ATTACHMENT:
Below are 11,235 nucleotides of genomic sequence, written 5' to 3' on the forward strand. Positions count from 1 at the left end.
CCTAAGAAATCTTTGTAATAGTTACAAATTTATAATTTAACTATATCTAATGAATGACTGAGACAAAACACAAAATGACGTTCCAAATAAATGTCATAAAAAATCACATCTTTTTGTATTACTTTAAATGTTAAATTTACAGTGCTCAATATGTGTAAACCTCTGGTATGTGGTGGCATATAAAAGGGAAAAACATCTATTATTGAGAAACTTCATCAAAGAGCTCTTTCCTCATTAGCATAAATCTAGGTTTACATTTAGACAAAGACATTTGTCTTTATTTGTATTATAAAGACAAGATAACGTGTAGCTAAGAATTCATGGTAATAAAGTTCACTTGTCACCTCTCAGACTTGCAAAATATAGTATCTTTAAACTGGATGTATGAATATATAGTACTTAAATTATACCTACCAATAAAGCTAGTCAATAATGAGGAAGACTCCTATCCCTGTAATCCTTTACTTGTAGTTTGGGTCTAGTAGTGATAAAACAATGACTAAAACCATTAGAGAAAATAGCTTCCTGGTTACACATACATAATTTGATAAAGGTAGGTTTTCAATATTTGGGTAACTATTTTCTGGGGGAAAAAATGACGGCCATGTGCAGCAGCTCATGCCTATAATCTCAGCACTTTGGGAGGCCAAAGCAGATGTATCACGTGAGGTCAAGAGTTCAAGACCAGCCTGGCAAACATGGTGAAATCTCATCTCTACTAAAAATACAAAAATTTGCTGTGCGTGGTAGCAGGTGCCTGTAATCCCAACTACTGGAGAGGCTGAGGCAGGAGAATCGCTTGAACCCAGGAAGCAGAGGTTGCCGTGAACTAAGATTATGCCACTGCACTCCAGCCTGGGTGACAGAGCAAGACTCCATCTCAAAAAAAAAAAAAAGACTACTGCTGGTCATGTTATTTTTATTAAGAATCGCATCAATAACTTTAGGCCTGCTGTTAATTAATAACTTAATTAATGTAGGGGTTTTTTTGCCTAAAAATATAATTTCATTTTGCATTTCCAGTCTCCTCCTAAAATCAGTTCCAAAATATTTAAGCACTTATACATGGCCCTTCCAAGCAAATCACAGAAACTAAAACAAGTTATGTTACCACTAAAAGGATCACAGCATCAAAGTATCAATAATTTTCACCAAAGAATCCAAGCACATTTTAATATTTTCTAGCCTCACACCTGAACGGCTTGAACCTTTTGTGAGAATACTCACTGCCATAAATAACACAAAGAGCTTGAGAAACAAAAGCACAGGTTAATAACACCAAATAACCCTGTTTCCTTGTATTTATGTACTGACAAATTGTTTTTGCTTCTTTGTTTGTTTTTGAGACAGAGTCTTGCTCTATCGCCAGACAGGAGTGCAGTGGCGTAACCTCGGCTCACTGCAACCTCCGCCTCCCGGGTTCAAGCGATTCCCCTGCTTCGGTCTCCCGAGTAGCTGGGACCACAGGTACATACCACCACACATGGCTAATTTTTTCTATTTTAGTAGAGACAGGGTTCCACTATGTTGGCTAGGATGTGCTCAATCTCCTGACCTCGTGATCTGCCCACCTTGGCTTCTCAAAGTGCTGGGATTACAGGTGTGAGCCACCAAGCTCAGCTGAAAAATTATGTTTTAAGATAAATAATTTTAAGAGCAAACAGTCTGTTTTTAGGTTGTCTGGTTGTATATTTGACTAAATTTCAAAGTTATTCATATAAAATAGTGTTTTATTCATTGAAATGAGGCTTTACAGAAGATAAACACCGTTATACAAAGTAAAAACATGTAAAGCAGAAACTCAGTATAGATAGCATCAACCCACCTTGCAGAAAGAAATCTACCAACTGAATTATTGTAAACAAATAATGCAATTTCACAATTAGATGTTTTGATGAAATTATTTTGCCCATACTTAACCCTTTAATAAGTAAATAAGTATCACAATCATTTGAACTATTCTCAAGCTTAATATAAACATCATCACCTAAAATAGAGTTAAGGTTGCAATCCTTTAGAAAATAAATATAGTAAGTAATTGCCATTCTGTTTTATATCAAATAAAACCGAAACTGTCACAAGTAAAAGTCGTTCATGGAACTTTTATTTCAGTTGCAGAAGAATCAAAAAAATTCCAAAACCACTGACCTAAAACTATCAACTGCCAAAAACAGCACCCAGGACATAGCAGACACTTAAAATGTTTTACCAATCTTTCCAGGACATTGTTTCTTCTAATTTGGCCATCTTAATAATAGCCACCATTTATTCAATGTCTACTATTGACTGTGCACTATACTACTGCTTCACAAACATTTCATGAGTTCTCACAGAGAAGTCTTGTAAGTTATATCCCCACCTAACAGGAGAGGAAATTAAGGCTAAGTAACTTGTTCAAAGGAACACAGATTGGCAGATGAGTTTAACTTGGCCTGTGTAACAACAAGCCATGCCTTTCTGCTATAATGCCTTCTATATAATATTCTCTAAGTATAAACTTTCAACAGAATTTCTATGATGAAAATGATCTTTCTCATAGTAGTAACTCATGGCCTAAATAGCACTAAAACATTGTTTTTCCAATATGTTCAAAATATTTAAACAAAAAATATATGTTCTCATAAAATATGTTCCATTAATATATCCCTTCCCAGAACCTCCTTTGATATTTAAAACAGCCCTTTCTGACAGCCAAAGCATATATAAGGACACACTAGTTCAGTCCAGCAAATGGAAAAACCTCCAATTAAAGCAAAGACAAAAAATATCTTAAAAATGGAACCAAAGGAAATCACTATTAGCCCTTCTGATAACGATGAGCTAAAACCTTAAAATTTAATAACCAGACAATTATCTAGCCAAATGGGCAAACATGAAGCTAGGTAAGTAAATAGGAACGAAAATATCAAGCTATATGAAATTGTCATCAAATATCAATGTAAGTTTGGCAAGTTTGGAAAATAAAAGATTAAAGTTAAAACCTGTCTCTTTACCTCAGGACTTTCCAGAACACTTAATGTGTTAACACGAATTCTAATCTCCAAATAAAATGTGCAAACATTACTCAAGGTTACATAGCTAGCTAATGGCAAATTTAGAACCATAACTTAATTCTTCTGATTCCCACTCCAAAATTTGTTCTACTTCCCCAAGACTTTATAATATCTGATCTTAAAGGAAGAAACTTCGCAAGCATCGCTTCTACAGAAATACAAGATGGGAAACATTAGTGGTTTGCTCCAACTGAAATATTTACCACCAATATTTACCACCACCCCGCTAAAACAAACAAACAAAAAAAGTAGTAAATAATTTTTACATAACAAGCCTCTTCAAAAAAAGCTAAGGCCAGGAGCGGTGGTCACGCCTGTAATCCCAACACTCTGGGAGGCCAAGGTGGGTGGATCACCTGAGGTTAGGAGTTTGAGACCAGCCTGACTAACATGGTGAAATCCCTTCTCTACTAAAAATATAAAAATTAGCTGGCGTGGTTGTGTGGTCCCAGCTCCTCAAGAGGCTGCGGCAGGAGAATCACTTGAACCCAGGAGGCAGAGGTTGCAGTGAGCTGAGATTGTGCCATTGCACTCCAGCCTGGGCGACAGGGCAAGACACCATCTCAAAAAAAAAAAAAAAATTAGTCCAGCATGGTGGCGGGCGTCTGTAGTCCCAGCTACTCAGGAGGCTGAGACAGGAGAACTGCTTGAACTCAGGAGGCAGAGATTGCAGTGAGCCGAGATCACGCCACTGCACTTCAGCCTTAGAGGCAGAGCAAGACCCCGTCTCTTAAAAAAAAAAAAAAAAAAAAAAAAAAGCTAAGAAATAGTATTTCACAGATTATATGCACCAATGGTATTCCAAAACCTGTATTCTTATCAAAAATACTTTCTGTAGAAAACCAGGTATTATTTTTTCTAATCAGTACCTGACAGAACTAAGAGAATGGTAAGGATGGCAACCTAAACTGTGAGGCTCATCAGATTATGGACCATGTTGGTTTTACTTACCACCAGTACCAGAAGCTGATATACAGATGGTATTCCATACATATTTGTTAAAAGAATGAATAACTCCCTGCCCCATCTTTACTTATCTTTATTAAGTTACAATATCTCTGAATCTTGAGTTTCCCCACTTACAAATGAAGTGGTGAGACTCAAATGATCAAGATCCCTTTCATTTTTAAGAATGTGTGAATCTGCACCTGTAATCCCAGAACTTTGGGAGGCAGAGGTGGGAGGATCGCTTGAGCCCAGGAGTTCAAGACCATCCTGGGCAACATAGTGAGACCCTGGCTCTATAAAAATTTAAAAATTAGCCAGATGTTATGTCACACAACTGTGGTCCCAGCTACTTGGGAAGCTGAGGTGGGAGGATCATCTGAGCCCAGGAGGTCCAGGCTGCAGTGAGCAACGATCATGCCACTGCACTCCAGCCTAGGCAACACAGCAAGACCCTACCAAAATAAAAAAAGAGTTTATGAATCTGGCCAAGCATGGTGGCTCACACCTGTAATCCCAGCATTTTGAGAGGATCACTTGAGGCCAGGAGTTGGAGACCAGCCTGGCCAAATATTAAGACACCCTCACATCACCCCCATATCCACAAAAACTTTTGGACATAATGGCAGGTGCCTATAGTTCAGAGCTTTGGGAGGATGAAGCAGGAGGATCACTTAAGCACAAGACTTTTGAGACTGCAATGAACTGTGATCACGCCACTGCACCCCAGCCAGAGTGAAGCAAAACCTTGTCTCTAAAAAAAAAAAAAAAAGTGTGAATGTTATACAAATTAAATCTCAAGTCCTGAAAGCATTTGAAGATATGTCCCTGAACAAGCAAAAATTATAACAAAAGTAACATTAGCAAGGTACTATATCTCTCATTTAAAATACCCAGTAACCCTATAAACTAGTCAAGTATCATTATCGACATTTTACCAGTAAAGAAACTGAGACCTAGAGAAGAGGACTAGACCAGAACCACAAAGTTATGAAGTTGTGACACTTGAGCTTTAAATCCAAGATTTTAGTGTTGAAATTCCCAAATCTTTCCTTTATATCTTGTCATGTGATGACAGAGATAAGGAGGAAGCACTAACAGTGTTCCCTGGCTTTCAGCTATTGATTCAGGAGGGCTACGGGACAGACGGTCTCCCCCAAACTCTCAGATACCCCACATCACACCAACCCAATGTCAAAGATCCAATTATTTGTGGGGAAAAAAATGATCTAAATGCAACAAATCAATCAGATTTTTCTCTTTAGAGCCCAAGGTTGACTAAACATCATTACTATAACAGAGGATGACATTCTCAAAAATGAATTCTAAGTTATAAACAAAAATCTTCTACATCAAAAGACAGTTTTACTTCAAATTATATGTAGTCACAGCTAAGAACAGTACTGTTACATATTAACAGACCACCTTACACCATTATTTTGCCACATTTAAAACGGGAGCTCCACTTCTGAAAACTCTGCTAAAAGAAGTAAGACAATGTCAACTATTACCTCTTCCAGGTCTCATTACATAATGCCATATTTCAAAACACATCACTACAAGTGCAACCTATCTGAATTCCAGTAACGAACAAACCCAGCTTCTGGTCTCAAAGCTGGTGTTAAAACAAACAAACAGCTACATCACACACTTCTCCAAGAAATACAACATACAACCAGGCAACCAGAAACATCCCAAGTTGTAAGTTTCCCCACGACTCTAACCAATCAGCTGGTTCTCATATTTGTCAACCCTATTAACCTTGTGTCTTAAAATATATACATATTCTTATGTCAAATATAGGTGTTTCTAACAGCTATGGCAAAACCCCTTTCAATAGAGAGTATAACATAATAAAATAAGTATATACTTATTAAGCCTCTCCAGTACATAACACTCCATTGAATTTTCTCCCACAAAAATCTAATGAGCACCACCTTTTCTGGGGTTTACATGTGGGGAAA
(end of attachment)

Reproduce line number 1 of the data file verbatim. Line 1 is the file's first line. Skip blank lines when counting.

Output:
Below are 11,235 nucleotides of genomic sequence, written 5' to 3' on the forward strand. Positions count from 1 at the left end.